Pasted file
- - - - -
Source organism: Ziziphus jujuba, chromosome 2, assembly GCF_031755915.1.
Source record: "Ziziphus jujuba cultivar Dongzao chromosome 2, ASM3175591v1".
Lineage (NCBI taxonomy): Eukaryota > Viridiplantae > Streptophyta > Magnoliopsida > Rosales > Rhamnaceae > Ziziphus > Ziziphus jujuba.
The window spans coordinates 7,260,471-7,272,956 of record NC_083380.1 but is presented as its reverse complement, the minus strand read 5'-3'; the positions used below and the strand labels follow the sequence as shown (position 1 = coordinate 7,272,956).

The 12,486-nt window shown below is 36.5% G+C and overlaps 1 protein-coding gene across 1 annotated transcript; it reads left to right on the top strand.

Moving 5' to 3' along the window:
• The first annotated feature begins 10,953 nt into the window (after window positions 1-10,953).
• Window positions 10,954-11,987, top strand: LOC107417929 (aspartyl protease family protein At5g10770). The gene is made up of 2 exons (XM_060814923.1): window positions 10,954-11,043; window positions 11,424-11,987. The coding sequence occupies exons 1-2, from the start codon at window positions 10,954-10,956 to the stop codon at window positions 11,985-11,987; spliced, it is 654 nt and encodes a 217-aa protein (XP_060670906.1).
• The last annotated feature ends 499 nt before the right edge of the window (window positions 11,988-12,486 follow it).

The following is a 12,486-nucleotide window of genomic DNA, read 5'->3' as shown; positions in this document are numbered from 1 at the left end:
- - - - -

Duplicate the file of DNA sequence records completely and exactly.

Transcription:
Source organism: Ziziphus jujuba, chromosome 2, assembly GCF_031755915.1.
Source record: "Ziziphus jujuba cultivar Dongzao chromosome 2, ASM3175591v1".
Lineage (NCBI taxonomy): Eukaryota > Viridiplantae > Streptophyta > Magnoliopsida > Rosales > Rhamnaceae > Ziziphus > Ziziphus jujuba.
The window spans coordinates 7,260,471-7,272,956 of record NC_083380.1 but is presented as its reverse complement, the minus strand read 5'-3'; the positions used below and the strand labels follow the sequence as shown (position 1 = coordinate 7,272,956).

The 12,486-nt window shown below is 36.5% G+C and overlaps 1 protein-coding gene across 1 annotated transcript; it reads left to right on the top strand.

Moving 5' to 3' along the window:
• The first annotated feature begins 10,953 nt into the window (after window positions 1-10,953).
• Window positions 10,954-11,987, top strand: LOC107417929 (aspartyl protease family protein At5g10770). The gene is made up of 2 exons (XM_060814923.1): window positions 10,954-11,043; window positions 11,424-11,987. The coding sequence occupies exons 1-2, from the start codon at window positions 10,954-10,956 to the stop codon at window positions 11,985-11,987; spliced, it is 654 nt and encodes a 217-aa protein (XP_060670906.1).
• The last annotated feature ends 499 nt before the right edge of the window (window positions 11,988-12,486 follow it).

The following is a 12,486-nucleotide window of genomic DNA, read 5'->3' as shown; positions in this document are numbered from 1 at the left end: